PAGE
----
Many people ask us about yellow jackets and other wasps and it seems they are confused as to whether they are the same as bees. Yellow jackets are wasps, and wasps are not bees. Most bees are built with fuzzy bodies perfect for pollination and are vegetarians. Wasps are mostly hairless and are carnivorous. Some wasps do visit selected flowers to drink the sugary nectar, but they differ greatly from bees in that they are meat-eaters, collecting insects to feed to their young. We often see them (only a very few species) hanging around at picnics searching for a sip of cola or a bite of your hamburger, but that should be the first tip-off that they are not bees. Bees are only focused on flowers to gather nectar and pollen. Occasionally some wasps can be very aggressive, especially if you stumble upon their nest, but many species perform valuable services by controlling insects that feed on our plants. For the most part bees are very docile and non-aggressive. For information, see the Urban Bee Garden website article, “Wasps vs. Bees.”
On left, a relatively hairless potter wasp with a tapered waist (Photo by Rollin Coville). On right, an Anthophora pacifica female sips nectar from manzanita, note the hairy body and pollen collecting hairs on legs (Photo by Rollin Coville).
6. Small bees are baby bees that eventually grow into larger bees.
Bees come in all different shapes, sizes and colors. It might be natural to think so, but small bees are not baby bees that will eventually grow into bigger bees. Bees are part of a group called ‘Hymenoptera’ which also includes ants and wasps. Hymenoptera undergo complete metamorphosis, which means that in a nest an egg develops from egg to larvae, then pupa and finally into an adult. When bees emerge from their nests they are already their adult size. They are also mature and sexually reproductive. They are not like mammals that grow from their infant form to adult form over a period of time. See “Bees: How diverse can they be?” for more information and close-up pictures relating the different sizes of bees.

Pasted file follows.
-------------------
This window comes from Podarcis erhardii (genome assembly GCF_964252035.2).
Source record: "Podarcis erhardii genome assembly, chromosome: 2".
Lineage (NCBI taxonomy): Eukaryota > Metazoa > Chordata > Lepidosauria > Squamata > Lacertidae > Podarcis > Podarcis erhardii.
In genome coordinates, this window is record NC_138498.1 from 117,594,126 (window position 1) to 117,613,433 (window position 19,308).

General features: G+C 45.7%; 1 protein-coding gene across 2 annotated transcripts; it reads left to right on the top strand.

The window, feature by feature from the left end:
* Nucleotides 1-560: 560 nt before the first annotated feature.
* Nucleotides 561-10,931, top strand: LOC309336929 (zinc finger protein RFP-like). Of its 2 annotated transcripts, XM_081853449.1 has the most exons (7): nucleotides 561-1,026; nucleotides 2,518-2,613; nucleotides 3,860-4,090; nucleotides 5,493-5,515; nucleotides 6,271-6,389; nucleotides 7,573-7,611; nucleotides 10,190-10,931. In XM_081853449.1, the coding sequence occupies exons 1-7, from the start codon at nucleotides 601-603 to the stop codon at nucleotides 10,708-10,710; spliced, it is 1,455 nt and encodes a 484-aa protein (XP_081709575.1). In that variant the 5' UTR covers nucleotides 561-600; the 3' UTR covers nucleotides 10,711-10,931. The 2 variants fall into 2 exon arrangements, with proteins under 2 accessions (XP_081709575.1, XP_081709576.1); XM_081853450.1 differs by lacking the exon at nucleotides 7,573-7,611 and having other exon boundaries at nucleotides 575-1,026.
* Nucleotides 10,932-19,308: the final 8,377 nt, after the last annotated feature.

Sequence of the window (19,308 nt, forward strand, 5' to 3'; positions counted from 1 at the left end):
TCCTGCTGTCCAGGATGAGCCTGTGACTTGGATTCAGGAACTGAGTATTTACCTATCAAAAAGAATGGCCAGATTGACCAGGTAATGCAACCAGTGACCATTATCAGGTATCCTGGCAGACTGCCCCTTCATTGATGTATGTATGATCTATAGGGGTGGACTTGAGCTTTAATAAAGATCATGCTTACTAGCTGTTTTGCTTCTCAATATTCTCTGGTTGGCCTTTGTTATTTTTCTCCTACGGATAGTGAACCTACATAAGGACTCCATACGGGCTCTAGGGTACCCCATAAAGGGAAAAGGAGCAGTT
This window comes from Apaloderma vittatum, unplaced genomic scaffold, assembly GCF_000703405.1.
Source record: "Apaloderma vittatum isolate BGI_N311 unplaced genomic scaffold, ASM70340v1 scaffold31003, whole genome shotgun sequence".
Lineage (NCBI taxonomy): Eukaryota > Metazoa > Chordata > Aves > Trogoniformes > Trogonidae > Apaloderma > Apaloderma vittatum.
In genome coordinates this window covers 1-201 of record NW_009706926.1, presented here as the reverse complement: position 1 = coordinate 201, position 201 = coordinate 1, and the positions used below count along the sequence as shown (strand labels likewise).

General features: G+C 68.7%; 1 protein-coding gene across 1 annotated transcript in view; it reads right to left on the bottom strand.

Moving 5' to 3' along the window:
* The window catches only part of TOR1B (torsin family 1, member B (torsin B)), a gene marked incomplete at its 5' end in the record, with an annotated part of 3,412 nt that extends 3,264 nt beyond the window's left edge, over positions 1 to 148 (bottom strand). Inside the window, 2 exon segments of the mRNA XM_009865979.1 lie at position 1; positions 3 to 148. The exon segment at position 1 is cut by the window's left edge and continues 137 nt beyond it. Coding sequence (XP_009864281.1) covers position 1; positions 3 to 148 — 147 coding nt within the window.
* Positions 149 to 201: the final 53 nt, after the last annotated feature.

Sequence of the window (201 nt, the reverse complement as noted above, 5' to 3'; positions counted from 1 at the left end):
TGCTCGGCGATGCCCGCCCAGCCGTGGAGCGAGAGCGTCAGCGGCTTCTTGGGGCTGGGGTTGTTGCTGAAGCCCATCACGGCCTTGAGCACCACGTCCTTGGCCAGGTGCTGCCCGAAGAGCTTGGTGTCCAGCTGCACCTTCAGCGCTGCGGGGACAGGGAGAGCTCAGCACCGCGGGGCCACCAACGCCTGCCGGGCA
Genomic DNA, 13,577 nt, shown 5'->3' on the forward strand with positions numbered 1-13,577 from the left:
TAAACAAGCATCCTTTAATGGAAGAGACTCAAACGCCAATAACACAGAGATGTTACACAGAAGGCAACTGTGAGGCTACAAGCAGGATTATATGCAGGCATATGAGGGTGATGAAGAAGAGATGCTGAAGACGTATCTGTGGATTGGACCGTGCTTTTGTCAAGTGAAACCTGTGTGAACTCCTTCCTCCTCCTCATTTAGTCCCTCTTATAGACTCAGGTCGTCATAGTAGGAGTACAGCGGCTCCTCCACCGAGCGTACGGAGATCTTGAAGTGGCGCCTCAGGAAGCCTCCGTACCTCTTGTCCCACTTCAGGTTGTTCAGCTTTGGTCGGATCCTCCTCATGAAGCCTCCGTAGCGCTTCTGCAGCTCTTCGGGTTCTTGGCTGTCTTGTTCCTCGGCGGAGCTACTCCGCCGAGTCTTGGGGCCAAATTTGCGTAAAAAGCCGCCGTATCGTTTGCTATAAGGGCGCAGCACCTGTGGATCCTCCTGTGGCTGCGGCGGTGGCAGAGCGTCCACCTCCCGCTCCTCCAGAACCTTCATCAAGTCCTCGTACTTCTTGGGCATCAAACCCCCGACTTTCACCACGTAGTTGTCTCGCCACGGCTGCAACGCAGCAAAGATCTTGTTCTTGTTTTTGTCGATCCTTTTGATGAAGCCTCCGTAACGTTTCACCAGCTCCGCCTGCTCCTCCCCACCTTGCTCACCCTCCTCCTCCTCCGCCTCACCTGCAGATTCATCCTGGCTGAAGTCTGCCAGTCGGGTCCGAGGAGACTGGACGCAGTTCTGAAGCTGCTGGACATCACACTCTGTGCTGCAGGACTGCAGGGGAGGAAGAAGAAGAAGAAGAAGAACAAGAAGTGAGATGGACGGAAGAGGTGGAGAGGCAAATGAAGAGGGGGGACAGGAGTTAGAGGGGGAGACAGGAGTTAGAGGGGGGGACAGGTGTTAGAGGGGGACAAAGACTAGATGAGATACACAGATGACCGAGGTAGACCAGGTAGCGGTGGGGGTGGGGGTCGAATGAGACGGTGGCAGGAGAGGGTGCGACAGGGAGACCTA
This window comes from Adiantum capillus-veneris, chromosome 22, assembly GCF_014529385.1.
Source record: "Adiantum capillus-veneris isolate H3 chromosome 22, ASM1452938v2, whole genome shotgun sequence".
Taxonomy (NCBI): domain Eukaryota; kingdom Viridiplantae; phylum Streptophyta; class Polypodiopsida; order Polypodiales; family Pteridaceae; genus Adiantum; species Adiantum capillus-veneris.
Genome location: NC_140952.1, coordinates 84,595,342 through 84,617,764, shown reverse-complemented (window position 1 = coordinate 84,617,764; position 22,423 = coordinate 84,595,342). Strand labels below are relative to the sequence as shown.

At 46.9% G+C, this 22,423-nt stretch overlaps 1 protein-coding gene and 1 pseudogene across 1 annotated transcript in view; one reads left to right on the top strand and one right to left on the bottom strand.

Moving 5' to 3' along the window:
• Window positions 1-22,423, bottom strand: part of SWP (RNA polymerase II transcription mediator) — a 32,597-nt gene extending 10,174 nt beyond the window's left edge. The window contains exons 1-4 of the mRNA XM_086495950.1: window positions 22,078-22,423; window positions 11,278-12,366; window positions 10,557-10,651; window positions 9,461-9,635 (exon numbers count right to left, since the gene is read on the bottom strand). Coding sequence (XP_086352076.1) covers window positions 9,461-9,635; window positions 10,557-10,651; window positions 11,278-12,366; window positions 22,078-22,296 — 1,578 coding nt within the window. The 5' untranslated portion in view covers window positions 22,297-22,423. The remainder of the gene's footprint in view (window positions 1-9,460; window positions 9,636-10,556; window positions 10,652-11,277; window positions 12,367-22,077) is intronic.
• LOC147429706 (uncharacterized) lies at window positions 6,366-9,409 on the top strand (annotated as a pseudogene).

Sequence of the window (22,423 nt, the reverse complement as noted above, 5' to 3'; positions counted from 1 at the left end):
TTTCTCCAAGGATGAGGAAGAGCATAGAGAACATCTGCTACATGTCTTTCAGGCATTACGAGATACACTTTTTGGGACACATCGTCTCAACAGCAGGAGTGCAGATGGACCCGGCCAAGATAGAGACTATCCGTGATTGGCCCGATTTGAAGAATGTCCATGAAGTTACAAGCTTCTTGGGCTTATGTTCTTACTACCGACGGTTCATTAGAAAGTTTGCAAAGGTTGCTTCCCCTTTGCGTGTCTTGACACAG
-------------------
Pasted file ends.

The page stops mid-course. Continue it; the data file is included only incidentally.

7. All bees are affected by CCD (Colony Collapse Disorder), not just honey bees.
Colony Collapse Disorder (CCD) only affects honey bees in managed hives. Native bees are not affected by this disorder, but they do have their own problems to worry about. It is not known what is causing CCD at this time, but it is thought that a combination of factors may be contributing to it, such as: pesticides, stress, disease, and malnutrition. Hives are abandoned by the adult bees and only the queen and various stages of immature bees remain. As 100 crops in the U.S. and Canada are pollinated by bees, mostly by honey bees, this is becoming a very serious problem. Farmers are paying more and more money to have hives shipped into their farms to provide their pollination services. Some crops, like almonds in California, are completely dependent on honey bees for pollination. It is possible that many species of native bees could be potential crop pollinators (some, like the squash bee are more effective than honey bees) in the future, but more work and research is needed.
8. There are only about 12 species of bees in California.
California actually has about 1,600 species of bees, both native and very few non-native, living throughout the state. This is actually a very large percentage of bees as the United States has only about 4,000 species of bees. Worldwide there is estimated to be about 20,000 species of bees. California is home to a large diversity of flowering plants (~6,000 plant types), most of which are associated and have evolved with native bees. Our statewide survey of California’s urban areas has identified almost 250 species of bees living in seven cities, and we expect to add more species as we survey more cities. Typically, people are most familiar with honey bees, bumble bees, and carpenter bees, but there are many other types that can be easily observed in gardens and other floral rich places. Some of the most common bees we observe in urban areas include many types of sweat bees, the ultra-green sweat bee, digger bees, long-horned bees, leafcutting bees, yellow-faced bees, and wool carder bees.